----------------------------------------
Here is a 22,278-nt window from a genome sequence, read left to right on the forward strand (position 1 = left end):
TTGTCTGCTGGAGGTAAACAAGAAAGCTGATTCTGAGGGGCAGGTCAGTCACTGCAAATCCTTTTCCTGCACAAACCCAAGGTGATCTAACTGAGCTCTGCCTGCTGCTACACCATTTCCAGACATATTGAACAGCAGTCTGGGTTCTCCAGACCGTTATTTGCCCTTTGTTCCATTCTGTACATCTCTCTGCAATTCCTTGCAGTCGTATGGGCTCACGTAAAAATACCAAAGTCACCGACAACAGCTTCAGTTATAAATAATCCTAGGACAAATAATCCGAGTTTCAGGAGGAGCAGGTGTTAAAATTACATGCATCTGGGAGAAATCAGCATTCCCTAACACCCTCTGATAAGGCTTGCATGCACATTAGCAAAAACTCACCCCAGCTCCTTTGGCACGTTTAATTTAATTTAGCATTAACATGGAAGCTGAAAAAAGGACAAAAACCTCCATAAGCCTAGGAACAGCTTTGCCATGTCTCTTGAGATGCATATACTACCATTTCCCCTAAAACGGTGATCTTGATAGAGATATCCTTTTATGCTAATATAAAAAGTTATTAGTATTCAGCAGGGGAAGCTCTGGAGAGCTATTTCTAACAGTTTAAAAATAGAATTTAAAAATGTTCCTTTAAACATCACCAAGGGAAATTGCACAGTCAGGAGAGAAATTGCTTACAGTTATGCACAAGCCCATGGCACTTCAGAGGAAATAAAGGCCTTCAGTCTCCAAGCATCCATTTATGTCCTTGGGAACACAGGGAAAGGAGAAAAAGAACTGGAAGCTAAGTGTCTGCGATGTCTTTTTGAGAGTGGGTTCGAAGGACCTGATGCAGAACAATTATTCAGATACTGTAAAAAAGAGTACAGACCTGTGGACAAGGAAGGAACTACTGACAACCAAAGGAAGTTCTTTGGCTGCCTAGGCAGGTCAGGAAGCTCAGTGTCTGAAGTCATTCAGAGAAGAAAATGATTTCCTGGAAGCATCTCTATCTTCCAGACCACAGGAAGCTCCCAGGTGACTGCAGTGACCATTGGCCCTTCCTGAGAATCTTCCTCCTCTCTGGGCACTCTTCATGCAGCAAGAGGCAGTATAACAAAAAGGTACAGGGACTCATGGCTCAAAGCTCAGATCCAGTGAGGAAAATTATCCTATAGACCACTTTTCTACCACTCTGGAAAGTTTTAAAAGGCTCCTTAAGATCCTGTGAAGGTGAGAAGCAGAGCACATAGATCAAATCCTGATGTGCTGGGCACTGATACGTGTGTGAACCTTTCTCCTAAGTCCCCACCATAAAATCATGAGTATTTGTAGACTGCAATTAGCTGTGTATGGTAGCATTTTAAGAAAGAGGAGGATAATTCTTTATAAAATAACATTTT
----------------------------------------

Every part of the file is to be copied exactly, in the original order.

Here is a 22,278-nt window from a genome sequence, read left to right on the forward strand (position 1 = left end):
TTGTCTGCTGGAGGTAAACAAGAAAGCTGATTCTGAGGGGCAGGTCAGTCACTGCAAATCCTTTTCCTGCACAAACCCAAGGTGATCTAACTGAGCTCTGCCTGCTGCTACACCATTTCCAGACATATTGAACAGCAGTCTGGGTTCTCCAGACCGTTATTTGCCCTTTGTTCCATTCTGTACATCTCTCTGCAATTCCTTGCAGTCGTATGGGCTCACGTAAAAATACCAAAGTCACCGACAACAGCTTCAGTTATAAATAATCCTAGGACAAATAATCCGAGTTTCAGGAGGAGCAGGTGTTAAAATTACATGCATCTGGGAGAAATCAGCATTCCCTAACACCCTCTGATAAGGCTTGCATGCACATTAGCAAAAACTCACCCCAGCTCCTTTGGCACGTTTAATTTAATTTAGCATTAACATGGAAGCTGAAAAAAGGACAAAAACCTCCATAAGCCTAGGAACAGCTTTGCCATGTCTCTTGAGATGCATATACTACCATTTCCCCTAAAACGGTGATCTTGATAGAGATATCCTTTTATGCTAATATAAAAAGTTATTAGTATTCAGCAGGGGAAGCTCTGGAGAGCTATTTCTAACAGTTTAAAAATAGAATTTAAAAATGTTCCTTTAAACATCACCAAGGGAAATTGCACAGTCAGGAGAGAAATTGCTTACAGTTATGCACAAGCCCATGGCACTTCAGAGGAAATAAAGGCCTTCAGTCTCCAAGCATCCATTTATGTCCTTGGGAACACAGGGAAAGGAGAAAAAGAACTGGAAGCTAAGTGTCTGCGATGTCTTTTTGAGAGTGGGTTCGAAGGACCTGATGCAGAACAATTATTCAGATACTGTAAAAAAGAGTACAGACCTGTGGACAAGGAAGGAACTACTGACAACCAAAGGAAGTTCTTTGGCTGCCTAGGCAGGTCAGGAAGCTCAGTGTCTGAAGTCATTCAGAGAAGAAAATGATTTCCTGGAAGCATCTCTATCTTCCAGACCACAGGAAGCTCCCAGGTGACTGCAGTGACCATTGGCCCTTCCTGAGAATCTTCCTCCTCTCTGGGCACTCTTCATGCAGCAAGAGGCAGTATAACAAAAAGGTACAGGGACTCATGGCTCAAAGCTCAGATCCAGTGAGGAAAATTATCCTATAGACCACTTTTCTACCACTCTGGAAAGTTTTAAAAGGCTCCTTAAGATCCTGTGAAGGTGAGAAGCAGAGCACATAGATCAAATCCTGATGTGCTGGGCACTGATACGTGTGTGAACCTTTCTCCTAAGTCCCCACCATAAAATCATGAGTATTTGTAGACTGCAATTAGCTGTGTATGGTAGCATTTTAAGAAAGAGGAGGATAATTCTTTATAAAATAACATTTT